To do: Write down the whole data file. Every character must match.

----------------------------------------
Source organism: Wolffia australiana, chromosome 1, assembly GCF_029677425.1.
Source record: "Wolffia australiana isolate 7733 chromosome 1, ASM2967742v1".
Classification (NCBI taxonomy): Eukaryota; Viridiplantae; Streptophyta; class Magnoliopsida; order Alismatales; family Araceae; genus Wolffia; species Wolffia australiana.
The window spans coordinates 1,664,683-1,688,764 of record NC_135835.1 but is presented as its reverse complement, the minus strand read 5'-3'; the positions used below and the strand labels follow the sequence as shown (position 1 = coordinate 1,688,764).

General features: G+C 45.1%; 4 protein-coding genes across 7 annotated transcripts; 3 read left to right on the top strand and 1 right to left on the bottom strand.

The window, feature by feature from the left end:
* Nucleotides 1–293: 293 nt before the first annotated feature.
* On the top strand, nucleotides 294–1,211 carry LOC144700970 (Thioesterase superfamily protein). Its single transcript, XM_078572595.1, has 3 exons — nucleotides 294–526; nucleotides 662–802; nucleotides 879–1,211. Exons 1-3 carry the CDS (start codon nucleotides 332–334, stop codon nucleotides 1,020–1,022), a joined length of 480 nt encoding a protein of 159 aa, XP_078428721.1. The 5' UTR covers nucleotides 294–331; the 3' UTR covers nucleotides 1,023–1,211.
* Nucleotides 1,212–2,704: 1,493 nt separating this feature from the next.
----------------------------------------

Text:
Source organism: Wolffia australiana, chromosome 1, assembly GCF_029677425.1.
Source record: "Wolffia australiana isolate 7733 chromosome 1, ASM2967742v1".
Classification (NCBI taxonomy): Eukaryota; Viridiplantae; Streptophyta; class Magnoliopsida; order Alismatales; family Araceae; genus Wolffia; species Wolffia australiana.
The window spans coordinates 1,664,683-1,688,764 of record NC_135835.1 but is presented as its reverse complement, the minus strand read 5'-3'; the positions used below and the strand labels follow the sequence as shown (position 1 = coordinate 1,688,764).

General features: G+C 45.1%; 4 protein-coding genes across 7 annotated transcripts; 3 read left to right on the top strand and 1 right to left on the bottom strand.

The window, feature by feature from the left end:
* Nucleotides 1–293: 293 nt before the first annotated feature.
* On the top strand, nucleotides 294–1,211 carry LOC144700970 (Thioesterase superfamily protein). Its single transcript, XM_078572595.1, has 3 exons — nucleotides 294–526; nucleotides 662–802; nucleotides 879–1,211. Exons 1-3 carry the CDS (start codon nucleotides 332–334, stop codon nucleotides 1,020–1,022), a joined length of 480 nt encoding a protein of 159 aa, XP_078428721.1. The 5' UTR covers nucleotides 294–331; the 3' UTR covers nucleotides 1,023–1,211.
* Nucleotides 1,212–2,704: 1,493 nt separating this feature from the next.